Woman killed in accident owned farm

March 18, 2004|by DON AINES

Together they raised three children and created a large certified organic vegetable farming operation on the East Coast, but on Tuesday Thomas Beddard lost his wife and partner, Christine, in a fatal automobile accident.

Christine M. Beddard, 50, of 1795 Criders Church Road, was killed in a collision with another vehicle Tuesday on U.S. 30, according to Pennsylvania State Police.

Beddard lost control of a 2000 Chrysler Town and Country minivan near Gregway Drive, veered into the westbound lane and collided with a Chevy Blazer driven by John C. Carbaugh, 38, of Chambersburg, police said.


Carbaugh was admitted to Chambersburg Hospital, but was released Wednesday, according to a nursing supervisor.

"She was a wonderful mother and a wonderful wife ... I'm devastated," Thomas Beddard said Wednesday. "I'm going to be lost without her."

Thomas Beddard said their oldest child, Ellis, 21, is serving with the U.S. Army's 1st Infantry Division in Iraq.

Carla Beddard, 20, is a student at American University in Washington, D.C., and Anais, 16, is a sophomore at James Buchanan High School in Mercersburg, Pa.

She also is survived by a grandchild, 7-month-old Madeleine Christine Beddard.

Thomas Beddard said Lady Moon Farms began on a 22-acre farmette in Selinsgrove, Pa., in 1987. They sold that farm, but Lady Moon Farms has grown to include farms near Mercersburg and Chambersburg of about 150 acres each and another 600-acre farm in Florida, he said.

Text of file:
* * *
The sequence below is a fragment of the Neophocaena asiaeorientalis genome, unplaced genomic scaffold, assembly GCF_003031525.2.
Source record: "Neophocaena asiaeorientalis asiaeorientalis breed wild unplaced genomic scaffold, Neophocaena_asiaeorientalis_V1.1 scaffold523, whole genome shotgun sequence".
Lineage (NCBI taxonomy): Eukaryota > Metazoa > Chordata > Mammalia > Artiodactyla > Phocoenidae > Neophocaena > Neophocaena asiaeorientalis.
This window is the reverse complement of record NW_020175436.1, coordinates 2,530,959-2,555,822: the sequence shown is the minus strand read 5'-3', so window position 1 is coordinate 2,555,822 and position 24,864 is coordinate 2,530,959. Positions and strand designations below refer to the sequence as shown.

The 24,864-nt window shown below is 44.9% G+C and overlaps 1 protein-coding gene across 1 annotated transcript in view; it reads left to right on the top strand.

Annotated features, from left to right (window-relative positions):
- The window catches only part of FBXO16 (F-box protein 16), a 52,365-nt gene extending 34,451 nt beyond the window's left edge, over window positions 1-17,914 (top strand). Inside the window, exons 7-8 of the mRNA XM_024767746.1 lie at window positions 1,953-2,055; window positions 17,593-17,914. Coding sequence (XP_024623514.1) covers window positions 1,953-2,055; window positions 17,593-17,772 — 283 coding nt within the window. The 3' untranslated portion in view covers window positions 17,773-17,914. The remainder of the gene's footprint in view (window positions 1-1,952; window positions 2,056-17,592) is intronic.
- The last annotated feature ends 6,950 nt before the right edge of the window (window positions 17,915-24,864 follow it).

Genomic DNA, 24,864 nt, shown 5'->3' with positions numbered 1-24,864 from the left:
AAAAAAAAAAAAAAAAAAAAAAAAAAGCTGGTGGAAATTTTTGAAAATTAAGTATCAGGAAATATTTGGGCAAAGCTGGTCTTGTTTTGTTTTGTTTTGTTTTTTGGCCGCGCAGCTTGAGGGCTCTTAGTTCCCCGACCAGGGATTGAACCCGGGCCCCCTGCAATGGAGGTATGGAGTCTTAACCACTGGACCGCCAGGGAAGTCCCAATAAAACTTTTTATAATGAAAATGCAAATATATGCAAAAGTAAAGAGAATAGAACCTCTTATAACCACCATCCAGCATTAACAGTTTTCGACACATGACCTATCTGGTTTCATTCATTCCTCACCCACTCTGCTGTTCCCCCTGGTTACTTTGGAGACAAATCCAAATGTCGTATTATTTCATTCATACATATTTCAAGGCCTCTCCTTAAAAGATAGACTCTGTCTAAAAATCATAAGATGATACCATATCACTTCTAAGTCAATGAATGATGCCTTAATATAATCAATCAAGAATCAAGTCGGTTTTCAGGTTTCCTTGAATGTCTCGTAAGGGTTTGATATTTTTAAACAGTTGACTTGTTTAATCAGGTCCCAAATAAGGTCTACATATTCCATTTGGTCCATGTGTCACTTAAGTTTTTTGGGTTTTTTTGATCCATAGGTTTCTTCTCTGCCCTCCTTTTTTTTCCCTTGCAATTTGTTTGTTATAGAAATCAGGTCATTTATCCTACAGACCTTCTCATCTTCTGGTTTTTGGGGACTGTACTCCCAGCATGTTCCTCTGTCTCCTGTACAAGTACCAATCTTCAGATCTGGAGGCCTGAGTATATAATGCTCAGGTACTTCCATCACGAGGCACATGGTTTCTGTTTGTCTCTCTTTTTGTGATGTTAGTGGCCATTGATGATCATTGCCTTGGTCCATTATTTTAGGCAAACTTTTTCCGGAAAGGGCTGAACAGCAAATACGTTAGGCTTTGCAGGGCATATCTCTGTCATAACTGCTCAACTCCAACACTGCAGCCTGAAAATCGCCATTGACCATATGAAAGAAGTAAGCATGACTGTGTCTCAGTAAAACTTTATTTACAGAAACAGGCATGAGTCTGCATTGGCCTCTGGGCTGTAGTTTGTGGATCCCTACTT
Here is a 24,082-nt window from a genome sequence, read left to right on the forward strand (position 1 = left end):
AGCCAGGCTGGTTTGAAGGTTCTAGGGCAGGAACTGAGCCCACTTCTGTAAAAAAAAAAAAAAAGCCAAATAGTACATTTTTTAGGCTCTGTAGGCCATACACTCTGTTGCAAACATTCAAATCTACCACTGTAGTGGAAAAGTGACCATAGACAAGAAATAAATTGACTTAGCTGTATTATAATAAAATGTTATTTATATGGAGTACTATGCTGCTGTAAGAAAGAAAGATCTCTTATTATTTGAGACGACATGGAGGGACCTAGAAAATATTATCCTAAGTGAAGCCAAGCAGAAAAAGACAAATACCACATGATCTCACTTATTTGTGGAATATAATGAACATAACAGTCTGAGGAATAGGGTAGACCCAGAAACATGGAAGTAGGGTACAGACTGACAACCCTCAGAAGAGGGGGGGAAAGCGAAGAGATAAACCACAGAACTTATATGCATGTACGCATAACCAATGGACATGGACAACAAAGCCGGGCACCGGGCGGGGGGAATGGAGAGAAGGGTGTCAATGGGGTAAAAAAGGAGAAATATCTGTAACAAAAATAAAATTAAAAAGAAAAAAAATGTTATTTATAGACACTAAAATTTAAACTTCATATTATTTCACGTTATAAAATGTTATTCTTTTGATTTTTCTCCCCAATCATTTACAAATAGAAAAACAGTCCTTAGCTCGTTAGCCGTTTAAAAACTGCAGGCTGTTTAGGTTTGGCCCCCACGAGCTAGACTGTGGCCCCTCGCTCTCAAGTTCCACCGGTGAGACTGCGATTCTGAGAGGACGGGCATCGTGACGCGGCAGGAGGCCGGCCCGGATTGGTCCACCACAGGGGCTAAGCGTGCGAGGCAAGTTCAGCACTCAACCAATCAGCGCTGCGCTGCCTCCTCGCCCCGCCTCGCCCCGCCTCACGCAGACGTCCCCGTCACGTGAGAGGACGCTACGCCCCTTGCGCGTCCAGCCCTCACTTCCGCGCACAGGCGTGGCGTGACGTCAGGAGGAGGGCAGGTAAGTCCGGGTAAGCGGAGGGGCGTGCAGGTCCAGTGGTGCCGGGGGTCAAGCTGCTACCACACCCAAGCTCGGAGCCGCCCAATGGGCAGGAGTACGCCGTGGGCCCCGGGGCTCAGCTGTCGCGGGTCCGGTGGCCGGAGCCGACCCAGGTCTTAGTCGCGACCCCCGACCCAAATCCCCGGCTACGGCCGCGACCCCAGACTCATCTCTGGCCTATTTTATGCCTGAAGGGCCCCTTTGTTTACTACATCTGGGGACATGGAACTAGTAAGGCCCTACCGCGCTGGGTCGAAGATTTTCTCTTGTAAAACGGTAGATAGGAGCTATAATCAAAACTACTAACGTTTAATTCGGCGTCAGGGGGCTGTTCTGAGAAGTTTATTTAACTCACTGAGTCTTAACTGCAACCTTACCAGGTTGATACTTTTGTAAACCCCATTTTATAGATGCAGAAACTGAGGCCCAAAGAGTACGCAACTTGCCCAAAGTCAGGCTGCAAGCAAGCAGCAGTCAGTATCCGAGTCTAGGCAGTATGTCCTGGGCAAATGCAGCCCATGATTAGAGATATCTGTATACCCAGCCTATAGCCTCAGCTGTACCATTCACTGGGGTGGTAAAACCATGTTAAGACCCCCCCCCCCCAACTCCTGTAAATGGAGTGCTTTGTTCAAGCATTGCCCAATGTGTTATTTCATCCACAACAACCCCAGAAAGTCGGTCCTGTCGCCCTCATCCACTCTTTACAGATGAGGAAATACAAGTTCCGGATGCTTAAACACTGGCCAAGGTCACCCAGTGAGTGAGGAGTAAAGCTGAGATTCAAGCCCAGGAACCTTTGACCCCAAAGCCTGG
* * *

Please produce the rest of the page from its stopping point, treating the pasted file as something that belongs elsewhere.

According to the Lady Moon Farms Web site, they moved the business to Franklin County in 1996 and began production in Florida in 1999 to provide distributors and supermarkets with produce year-round.

The couple was working on establishing a fourth farm in Georgia at the time of Christine's death, he said.

"We were two city kids who loved the country," he said.

Christine, who came from Clifton, N.J., "was integral in building this business. I never would have done it without her," he said.

Christine Beddard accepted the Environmental Sustainability Award on behalf of Lady Moon Farms at a Greater Chambersburg Chamber of Commerce awards ceremony last fall.

Lady Moon Farms employs 30 people full time and 70 more on a part-time basis, farming without synthetic pesticides, herbicides or fertilizers to produce fruits and vegetables, the chamber noted in the award presentation.

Lady Moon Farms grows, packs and ships organic vegetables throughout much of the country, Thomas Beddard said.

Beddard said his wife was a woman of many interests beyond organic farming.

"She was a Gemini and she always said she was interested in a multitude of things," Beddard said. She recently had been weaving blankets with a loom he gave her for Christmas, he said.

Gardening, horses and the Florida Keys were among her other passions, her husband said.

"She was just into life. Real big," he said.

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